By Annie Turner, Guest Writer
“It’s mornings like these that I question my life choices,” I joked to my sons’ preschool director as we arrived through the doors of the school.
It was a rainy, dreary morning, and we had barely survived the ten yard trip from the minivan to the church. Four-month-old Libby was screaming at the injustice of being both cold and wet since the flimsy muslin blanket I had quickly draped over her infant car seat failed to keep her out of the drizzle.
Silas (4) and Theo (2) had stumbled behind me as I dragged them through the parking lot, their heavy boots and fluffy jackets impeding their progress. Silas struggled to hold his bright red ladybug umbrella in one hand, and Theo’s hand in the other, and Theo cried because he doesn’t have a bright red ladybug umbrella, and I fussed at them both to walk faster than a snail’s pace.
We arrived drenched, cranky, and disheveled, and required that two teachers hold the double doors open for us since my hands were full of crying children, tote bags, and one bright red ladybug umbrella.
I felt all eyes on me as we stumbled through the doors—a true train wreck of an arrival—and heat began flushing my cheeks, so I quickly made my joking comment to our lovely school director and smiled apologetically at the other ladies helping us in. They laughed and smiled warmly, and I felt pleased at diffusing my embarrassing situation.
But as I herded my kids down the stairs into their classrooms (nothing like navigating wet stairs with three kids under five!), a little blossom of hurt bloomed in my chest.
It was an unusual feeling, but one I recognized from that time in ninth grade when I said something unkind about a girl in our class, not realizing until it was too late that she had overheard me. It was a sense of immense guilt, embarrassment, and a chastised realization that I was making fun of someone at their expense. But who was I treating unkindly here? There was no one to feel hurt except myself!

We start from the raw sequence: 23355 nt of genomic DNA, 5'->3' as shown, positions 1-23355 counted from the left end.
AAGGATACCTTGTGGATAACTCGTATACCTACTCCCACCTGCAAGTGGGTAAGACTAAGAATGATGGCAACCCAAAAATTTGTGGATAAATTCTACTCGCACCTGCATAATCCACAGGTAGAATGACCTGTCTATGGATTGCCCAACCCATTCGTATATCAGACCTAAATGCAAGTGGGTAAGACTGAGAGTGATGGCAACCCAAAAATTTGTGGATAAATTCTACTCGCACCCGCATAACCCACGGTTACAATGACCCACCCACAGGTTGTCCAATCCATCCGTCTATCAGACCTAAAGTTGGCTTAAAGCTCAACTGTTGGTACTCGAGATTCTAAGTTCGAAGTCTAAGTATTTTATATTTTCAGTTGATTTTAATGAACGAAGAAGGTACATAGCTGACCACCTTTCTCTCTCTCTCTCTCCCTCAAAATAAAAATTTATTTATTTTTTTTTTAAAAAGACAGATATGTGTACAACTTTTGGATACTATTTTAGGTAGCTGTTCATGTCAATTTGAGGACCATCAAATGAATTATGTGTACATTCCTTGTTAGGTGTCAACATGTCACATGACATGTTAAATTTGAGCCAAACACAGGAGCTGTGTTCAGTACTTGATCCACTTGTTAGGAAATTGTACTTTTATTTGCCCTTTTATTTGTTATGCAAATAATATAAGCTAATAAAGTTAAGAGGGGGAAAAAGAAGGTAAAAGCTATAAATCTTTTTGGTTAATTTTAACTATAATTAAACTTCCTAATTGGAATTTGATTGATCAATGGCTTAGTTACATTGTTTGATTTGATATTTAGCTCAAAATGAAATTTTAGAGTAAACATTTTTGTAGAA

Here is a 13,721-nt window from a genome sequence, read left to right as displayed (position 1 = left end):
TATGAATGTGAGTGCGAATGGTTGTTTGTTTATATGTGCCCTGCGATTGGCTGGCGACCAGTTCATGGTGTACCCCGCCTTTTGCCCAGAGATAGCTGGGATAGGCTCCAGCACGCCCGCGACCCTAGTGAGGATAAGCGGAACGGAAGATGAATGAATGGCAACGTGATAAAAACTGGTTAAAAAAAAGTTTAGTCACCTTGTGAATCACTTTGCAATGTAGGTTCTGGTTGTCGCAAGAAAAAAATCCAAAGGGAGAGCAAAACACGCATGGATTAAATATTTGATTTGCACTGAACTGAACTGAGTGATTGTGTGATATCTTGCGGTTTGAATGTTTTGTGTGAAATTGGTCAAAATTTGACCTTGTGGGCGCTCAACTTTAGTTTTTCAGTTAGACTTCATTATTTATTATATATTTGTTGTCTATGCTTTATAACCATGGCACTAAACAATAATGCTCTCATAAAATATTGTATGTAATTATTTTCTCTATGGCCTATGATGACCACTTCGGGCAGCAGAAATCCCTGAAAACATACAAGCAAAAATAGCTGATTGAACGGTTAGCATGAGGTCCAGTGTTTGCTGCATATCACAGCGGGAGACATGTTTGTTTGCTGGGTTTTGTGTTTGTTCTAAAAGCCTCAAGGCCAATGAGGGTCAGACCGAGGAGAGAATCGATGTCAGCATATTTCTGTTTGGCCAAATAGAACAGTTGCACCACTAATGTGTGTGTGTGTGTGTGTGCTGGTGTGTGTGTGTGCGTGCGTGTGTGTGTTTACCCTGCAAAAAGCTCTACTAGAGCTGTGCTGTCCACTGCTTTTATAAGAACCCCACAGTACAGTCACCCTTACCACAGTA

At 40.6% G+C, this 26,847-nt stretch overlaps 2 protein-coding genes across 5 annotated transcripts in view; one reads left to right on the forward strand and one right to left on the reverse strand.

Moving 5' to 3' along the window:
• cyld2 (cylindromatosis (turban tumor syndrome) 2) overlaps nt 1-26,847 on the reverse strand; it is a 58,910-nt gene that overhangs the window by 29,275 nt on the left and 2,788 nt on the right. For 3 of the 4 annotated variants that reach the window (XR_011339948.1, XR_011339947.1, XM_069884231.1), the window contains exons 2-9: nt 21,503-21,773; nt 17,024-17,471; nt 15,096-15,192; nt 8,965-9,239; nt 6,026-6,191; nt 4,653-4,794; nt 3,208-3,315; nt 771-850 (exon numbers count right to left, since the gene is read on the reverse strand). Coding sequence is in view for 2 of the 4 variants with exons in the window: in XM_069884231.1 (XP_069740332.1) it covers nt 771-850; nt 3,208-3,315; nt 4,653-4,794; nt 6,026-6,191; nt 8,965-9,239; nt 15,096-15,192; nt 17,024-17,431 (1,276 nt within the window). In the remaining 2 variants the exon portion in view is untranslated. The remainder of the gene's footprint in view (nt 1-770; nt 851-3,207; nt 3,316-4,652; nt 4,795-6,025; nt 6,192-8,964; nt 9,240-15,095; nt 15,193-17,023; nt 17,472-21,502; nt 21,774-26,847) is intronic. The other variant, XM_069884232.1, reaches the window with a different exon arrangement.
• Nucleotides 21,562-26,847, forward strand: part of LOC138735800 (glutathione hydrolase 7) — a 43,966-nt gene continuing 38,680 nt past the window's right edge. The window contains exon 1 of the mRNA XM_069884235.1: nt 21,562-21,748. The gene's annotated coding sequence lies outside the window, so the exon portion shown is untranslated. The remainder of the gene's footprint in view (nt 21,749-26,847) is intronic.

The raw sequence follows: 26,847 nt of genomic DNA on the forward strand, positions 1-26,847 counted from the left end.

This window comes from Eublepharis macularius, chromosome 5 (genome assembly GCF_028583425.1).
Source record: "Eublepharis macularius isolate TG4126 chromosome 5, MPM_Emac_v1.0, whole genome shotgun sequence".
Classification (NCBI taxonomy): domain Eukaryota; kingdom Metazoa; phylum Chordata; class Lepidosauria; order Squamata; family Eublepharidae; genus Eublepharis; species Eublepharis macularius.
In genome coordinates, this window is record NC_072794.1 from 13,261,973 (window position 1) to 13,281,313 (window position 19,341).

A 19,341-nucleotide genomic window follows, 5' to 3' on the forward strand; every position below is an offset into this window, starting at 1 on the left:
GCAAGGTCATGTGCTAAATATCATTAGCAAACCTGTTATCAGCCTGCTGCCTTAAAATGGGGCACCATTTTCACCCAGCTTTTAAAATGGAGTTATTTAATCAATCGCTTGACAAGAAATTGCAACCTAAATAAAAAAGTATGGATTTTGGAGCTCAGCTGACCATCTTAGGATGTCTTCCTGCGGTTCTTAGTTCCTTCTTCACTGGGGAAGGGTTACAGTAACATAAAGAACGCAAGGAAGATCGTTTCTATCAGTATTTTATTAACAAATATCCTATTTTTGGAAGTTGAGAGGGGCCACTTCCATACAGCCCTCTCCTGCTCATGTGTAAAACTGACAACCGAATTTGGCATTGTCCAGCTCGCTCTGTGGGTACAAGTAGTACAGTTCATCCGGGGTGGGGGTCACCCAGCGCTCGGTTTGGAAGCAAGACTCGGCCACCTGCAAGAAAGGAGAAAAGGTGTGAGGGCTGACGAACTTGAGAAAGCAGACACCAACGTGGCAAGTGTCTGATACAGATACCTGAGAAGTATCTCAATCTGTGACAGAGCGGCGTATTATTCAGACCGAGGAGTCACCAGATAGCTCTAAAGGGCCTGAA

It’s a natural deflection, I think, to make jokes about ourselves before others can point out our areas of vulnerability.
I chose to have three kids in four years, and have welcomed each child into our family with all the joy and love in my heart. Some days are awful, of course, and I stress-eat chocolate chips inside a locked bathroom. But I have never once doubted or regretted my decision to have my children when we did.
In fact, if it weren’t for the actual logistics of having a bigger family (cheaper by the dozen, you say? Have you accounted for inflation?), I could easily see us having more children (it should be noted that you’ll definitely get a different opinion if you ask my tired husband).
So why do I make jokes like this?
Why do I roll my eyes when people ask me how I’m doing? Why, when people frequently say (as if I’ve heard it for the first time), “My, you’ve got your hands full!” does a blush redden my face as I laugh in agreement and shake my head? Why do I feel the need to apologize for having three young children, and why do I sometimes feel embarrassed when we all come tumbling out of the van like clowns from a clown car? (PS. Since when did three kids constitute a large family?! I grew up with four siblings after all!)
There are many things I should be sorry for.
Scolding Silas for having trouble opening his umbrella this morning, for instance.
Forgetting to let the dog outside every afternoon.
Forgetting that we have a dog.
Pretending to be asleep when our two-year-old wakes up in the middle of the night in hopes that my husband will go comfort him.
However, I should never be apologetic for having three lovely, loud, occasionally obnoxious, needy, precious little children.
And I need not apologize if my husband and I decide to have more children in the future. I refuse to feel embarrassed about these life choices.
Having a large family might not be for everyone, and it may occasionally lead to embarrassing situations where I need to apologize (like the time my son drew on a neighbor’s floor with permanent marker), but my husband and I made this decision together with thought, care, and the utmost love.
My hands are full, my house is bursting, our minivan is at capacity, but my heart is overflowing.
And that is all that matters.
Bio: Annie Turner is a mom to three young children in Richmond, VA. When she’s not changing diapers or trying to finish a train of thought, she enjoys adventuring around Richmond with her kids, reading, writing, and long walks while listening to podcasts and audio books. She thinks children are wonderful little miracles, but texts her husband every M-F to “just see if he thinks he’ll be coming home early.”
Photo provided by Annie Turner